I enjoyed your “Q&A” with the Chief Michael Sarlo [“Q&A: East Hampton Town Police Chief Talks About Reform Process And Its Impact On Morale,” 27east.com, May 5]. But the one thing that has been lacking from the current police reform conversation has been: How have numerous departments missed significant red flags that could have prevented these tragedies from happening?
The overall theme has been a history of a continual pattern of behavior that is unacceptable but yet somehow has escaped the eyes of supervisors and elected officials.
Derek Chauvin was not a racist. Derek Chauvin is a brutal police officer who had a history of violence — and yet he was still held in high esteem and was a role model for other officers. How is that possible?
Officer Chauvin had at least 16 documented incidents of police brutality, and yet even after his conviction we know very little about these complaints and how they were handled. This, in itself, is unconscionable and is truly the reason George Floyd was killed.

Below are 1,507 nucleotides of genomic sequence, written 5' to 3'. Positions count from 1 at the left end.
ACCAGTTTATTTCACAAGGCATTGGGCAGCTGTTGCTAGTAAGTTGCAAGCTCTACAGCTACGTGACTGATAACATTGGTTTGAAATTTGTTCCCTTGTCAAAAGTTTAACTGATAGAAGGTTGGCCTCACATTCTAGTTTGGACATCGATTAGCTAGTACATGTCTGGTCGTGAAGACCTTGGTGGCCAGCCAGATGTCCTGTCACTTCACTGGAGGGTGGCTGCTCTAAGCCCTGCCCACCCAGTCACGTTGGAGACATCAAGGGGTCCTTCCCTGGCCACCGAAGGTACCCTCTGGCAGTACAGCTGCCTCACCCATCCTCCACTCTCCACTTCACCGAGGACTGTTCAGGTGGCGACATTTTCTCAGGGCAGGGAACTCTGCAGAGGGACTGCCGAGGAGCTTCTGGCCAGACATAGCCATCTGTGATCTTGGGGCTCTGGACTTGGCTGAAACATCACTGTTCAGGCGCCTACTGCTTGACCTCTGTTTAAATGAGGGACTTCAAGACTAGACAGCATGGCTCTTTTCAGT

A false narrative was created to make race the central issue in this case, when, in fact, it wasn’t. The central issue in this case is the brutality of an officer toward another human being regardless of color.
His history is well-documented, and not a single upper-echelon or government entity intervened to have Chauvin removed from the police department. That is the tragedy.
I have followed many of the reform committees throughout the United States, and the one thing clearly missing is the ability to identify officers who are not suitable to be on the street and have them removed before they have a violent incident that ends in a tragedy.
I am a former NYPD sergeant detective squad supervisor who arrested hundreds of individuals throughout my career and supervised hundreds of arrests by my detectives and officers. Additionally, I was a hostage negotiator for the NYPD. I’m well aware of rogue officers who are malcontents and, in their minds, believe they are above the law, and who seem to have a disdain for authority except for their own authoritative tendencies. They are often looked up to by younger officers who are less seasoned. Without strong supervision, they often go unchecked because they are productive components within a system that is culturally foreign to the public.
If officers can continue to not be held accountable for confirmed misconduct whether in a large city or small town, we will have more future events.
I remember, as a rookie police officer, a veteran detective once said to me that our job is not to punish defendants — that is up to the courts. He also said you catch more flies with honey than you do with vinegar. Those words were my guidance throughout my career as an officer and a supervisor.
Thomas M. Jones
One fine body…